COMMITTEE CORNER:The Board of Trade calls for strong leadership as the city emerges from the global COVID crisis.
“PROGRESS OVER PERFECTION.”
BY JENNIFER CAMPBELL
AS OTTAWA EMERGES from the global pandemic, the Board of Trade will be collaborating and focusing on a city-wide economic development plan. It will also make a point of outlining its priorities for the provincial and municipal elections this spring and autumn.
The Ottawa Board of Trade was formed as a result of several chambers of commerce across the city consolidating in 2018. The collective history of the predecessor chambers is 165 years of business advocacy and community building. Still, just two years into its new mandate as one voice, set with an express goal of strengthening business in Ottawa, the organization was challenged by a pandemic that decimated economies worldwide.
“In many respects, our advocacy work was accelerated because we were in a real-world situation and we had to build new muscle in terms of agenda-setting and advocacy,” says Sueling Ching, CEO of the Board of Trade. “Even though we’re about to mark 165 years of operating in Ottawa, we’re really operating like a start-up because we’ve made a paradigm shift in our role as an advocate and economic partner. As we contemplate what this next stage, we need to reimagine what Ottawa could be and ensure we leverage the lessons we’ve learned over these last two years — what to focus on and how to get things done.”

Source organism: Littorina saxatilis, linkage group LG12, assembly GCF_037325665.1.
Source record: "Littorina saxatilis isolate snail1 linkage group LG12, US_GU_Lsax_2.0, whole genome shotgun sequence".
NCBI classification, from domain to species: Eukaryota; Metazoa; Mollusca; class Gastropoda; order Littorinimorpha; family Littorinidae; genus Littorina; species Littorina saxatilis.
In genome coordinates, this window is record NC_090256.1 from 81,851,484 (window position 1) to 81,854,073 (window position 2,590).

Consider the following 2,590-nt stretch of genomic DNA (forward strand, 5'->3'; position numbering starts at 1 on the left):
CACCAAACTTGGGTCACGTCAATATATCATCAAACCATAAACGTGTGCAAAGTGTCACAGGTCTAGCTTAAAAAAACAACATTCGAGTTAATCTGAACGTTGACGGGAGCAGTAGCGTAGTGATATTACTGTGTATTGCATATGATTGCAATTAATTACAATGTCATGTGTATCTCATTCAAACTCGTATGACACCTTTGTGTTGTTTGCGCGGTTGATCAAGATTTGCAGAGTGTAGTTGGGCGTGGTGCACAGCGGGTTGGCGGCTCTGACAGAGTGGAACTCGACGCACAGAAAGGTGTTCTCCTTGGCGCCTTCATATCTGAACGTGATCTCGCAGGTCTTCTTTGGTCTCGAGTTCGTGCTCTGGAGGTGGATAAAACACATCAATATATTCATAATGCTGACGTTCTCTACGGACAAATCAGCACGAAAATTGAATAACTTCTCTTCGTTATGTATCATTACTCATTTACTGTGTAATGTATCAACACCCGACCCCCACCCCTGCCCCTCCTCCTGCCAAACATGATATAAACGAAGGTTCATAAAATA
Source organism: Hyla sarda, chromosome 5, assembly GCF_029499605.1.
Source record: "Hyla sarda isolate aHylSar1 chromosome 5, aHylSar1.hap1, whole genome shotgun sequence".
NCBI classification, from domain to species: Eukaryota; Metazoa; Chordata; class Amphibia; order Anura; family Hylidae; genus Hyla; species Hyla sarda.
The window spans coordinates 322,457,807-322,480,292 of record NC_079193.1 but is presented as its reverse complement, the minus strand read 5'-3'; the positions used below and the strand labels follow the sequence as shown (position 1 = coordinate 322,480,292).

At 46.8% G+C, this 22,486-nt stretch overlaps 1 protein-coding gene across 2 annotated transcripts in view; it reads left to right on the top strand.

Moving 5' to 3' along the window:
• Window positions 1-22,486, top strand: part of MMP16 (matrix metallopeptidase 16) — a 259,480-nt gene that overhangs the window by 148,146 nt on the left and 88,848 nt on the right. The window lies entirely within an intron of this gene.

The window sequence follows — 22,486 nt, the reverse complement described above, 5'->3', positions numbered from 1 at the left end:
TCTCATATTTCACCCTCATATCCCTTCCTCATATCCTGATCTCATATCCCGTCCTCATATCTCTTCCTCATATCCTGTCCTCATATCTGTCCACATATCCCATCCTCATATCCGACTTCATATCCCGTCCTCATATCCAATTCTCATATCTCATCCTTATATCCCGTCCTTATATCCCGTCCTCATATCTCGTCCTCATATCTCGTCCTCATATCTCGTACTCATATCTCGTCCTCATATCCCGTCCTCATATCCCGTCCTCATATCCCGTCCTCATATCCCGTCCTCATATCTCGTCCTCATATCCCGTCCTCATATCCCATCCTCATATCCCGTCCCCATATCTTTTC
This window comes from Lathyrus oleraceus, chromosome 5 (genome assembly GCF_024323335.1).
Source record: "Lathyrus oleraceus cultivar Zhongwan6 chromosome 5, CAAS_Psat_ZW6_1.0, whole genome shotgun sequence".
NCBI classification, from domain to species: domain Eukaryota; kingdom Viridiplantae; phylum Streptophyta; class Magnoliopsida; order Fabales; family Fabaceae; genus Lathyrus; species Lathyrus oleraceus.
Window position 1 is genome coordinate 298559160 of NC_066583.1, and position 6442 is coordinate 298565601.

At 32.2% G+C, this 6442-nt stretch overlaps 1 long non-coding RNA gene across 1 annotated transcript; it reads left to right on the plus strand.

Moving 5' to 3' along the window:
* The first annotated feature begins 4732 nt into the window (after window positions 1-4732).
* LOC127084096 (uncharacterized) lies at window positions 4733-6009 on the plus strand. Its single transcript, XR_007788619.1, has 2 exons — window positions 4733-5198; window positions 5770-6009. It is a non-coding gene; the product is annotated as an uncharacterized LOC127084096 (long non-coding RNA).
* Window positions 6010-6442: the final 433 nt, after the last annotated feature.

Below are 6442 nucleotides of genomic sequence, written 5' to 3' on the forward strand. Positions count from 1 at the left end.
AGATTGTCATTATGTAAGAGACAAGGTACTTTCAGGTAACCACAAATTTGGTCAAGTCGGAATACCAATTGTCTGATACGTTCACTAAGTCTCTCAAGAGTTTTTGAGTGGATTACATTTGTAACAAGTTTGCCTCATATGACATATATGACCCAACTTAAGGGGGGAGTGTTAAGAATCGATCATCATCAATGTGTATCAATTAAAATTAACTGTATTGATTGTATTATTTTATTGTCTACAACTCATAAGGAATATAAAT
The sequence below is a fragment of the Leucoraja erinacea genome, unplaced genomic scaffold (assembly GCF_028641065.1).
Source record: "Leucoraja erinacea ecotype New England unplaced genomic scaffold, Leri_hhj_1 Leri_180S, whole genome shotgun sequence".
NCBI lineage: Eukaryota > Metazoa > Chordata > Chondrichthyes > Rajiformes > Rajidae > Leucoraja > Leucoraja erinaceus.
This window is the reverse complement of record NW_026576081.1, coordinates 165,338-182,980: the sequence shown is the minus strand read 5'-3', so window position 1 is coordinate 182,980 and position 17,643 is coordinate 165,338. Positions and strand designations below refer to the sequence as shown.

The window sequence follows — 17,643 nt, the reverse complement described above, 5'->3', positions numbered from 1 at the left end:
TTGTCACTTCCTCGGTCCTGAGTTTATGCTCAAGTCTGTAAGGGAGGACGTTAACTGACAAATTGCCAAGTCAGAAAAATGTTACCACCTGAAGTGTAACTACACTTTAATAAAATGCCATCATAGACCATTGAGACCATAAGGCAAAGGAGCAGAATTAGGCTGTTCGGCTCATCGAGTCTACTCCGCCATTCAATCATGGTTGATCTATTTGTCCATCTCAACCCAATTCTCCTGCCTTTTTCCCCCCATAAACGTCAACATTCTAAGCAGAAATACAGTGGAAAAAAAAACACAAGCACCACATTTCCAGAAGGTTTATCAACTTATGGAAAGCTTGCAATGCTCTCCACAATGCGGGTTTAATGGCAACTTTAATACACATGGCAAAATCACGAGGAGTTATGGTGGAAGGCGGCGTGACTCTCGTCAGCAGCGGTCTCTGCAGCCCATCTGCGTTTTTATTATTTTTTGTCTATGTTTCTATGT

Ching says that as a community, Ottawa has demonstrated it is highly resilient.
“We’ve demonstrated the ability to collaborate at a very deep level and to do things quickly,” Ching says. “We were forced to prioritize progress over perfection.”
Now, she wants to determine how to move that forward and leverage the opportunities before us, utilizing the business community strengths. The pandemic, she says, forced members of the business community to move from just-in-time to just-in-case business planning. And our governments must do the same.
For the board, it means focusing on enhancing relationships and developing a community-wide economic agenda that incorporates the agendas of our key stakeholders and prioritizes optimizing the resources of our community.
“We need to set ourselves us up for radical collaboration, which is the competitive advantage that we have,” she says.
With respect to the provincial and municipal elections, the Board of Trade priority will be in encouraging Ottawans to elect “true leaders.”
“We are calling on leaders to work across parties and within the lines of government to tackle the big issues,” she says. “The challenges we’re facing can’t be solved in a four-year cycle. We need to work in a consultative, transparent way that includes evidence-based decision-making. The role of government is to create a competitive business environment in which the private sector will drive growth and community prosperity.”
Ching notes that during COVID, the government was continually locking down business and rolling out programs. What may have been necessary for public health also created a confidence issue that needs to be addressed, particularly with the hardest hit sectors.
“We need to change the narrative,” she says. “Get back to business, build forward better and set our sights on being the best capital city in the world.